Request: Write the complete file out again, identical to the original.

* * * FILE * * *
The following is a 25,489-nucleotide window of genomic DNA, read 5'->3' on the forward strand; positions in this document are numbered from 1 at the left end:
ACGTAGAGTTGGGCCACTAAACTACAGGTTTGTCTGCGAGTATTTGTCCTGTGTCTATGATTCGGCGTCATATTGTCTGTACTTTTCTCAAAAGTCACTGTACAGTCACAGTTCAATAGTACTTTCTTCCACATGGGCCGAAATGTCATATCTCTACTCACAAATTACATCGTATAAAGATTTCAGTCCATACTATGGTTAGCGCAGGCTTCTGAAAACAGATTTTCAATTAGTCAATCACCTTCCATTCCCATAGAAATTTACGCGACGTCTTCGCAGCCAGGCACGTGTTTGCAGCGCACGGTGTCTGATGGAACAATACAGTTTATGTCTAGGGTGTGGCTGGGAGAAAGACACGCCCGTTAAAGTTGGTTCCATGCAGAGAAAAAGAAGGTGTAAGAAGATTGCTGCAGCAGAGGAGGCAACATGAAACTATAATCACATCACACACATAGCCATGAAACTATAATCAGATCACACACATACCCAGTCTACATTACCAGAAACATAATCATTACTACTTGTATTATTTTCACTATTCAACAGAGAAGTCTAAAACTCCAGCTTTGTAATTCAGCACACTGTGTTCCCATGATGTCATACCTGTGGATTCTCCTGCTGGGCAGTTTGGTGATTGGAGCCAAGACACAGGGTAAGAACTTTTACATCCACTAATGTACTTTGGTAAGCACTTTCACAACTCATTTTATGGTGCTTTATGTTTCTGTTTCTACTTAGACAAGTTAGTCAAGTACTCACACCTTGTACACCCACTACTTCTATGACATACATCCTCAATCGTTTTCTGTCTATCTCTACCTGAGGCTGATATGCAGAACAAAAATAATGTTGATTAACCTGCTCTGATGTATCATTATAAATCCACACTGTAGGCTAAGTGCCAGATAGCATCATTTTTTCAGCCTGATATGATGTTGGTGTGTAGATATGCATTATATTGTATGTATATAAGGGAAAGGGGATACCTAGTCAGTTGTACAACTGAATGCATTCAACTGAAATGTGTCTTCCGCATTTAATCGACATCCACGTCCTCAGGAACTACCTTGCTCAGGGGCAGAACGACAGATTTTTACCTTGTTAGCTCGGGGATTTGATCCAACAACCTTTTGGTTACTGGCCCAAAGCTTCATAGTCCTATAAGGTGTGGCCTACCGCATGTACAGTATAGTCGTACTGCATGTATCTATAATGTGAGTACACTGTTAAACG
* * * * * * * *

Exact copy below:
The following is a 25,489-nucleotide window of genomic DNA, read 5'->3' on the forward strand; positions in this document are numbered from 1 at the left end:
ACGTAGAGTTGGGCCACTAAACTACAGGTTTGTCTGCGAGTATTTGTCCTGTGTCTATGATTCGGCGTCATATTGTCTGTACTTTTCTCAAAAGTCACTGTACAGTCACAGTTCAATAGTACTTTCTTCCACATGGGCCGAAATGTCATATCTCTACTCACAAATTACATCGTATAAAGATTTCAGTCCATACTATGGTTAGCGCAGGCTTCTGAAAACAGATTTTCAATTAGTCAATCACCTTCCATTCCCATAGAAATTTACGCGACGTCTTCGCAGCCAGGCACGTGTTTGCAGCGCACGGTGTCTGATGGAACAATACAGTTTATGTCTAGGGTGTGGCTGGGAGAAAGACACGCCCGTTAAAGTTGGTTCCATGCAGAGAAAAAGAAGGTGTAAGAAGATTGCTGCAGCAGAGGAGGCAACATGAAACTATAATCACATCACACACATAGCCATGAAACTATAATCAGATCACACACATACCCAGTCTACATTACCAGAAACATAATCATTACTACTTGTATTATTTTCACTATTCAACAGAGAAGTCTAAAACTCCAGCTTTGTAATTCAGCACACTGTGTTCCCATGATGTCATACCTGTGGATTCTCCTGCTGGGCAGTTTGGTGATTGGAGCCAAGACACAGGGTAAGAACTTTTACATCCACTAATGTACTTTGGTAAGCACTTTCACAACTCATTTTATGGTGCTTTATGTTTCTGTTTCTACTTAGACAAGTTAGTCAAGTACTCACACCTTGTACACCCACTACTTCTATGACATACATCCTCAATCGTTTTCTGTCTATCTCTACCTGAGGCTGATATGCAGAACAAAAATAATGTTGATTAACCTGCTCTGATGTATCATTATAAATCCACACTGTAGGCTAAGTGCCAGATAGCATCATTTTTTCAGCCTGATATGATGTTGGTGTGTAGATATGCATTATATTGTATGTATATAAGGGAAAGGGGATACCTAGTCAGTTGTACAACTGAATGCATTCAACTGAAATGTGTCTTCCGCATTTAATCGACATCCACGTCCTCAGGAACTACCTTGCTCAGGGGCAGAACGACAGATTTTTACCTTGTTAGCTCGGGGATTTGATCCAACAACCTTTTGGTTACTGGCCCAAAGCTTCATAGTCCTATAAGGTGTGGCCTACCGCATGTACAGTATAGTCGTACTGCATGTATCTATAATGTGAGTACACTGTTAAACG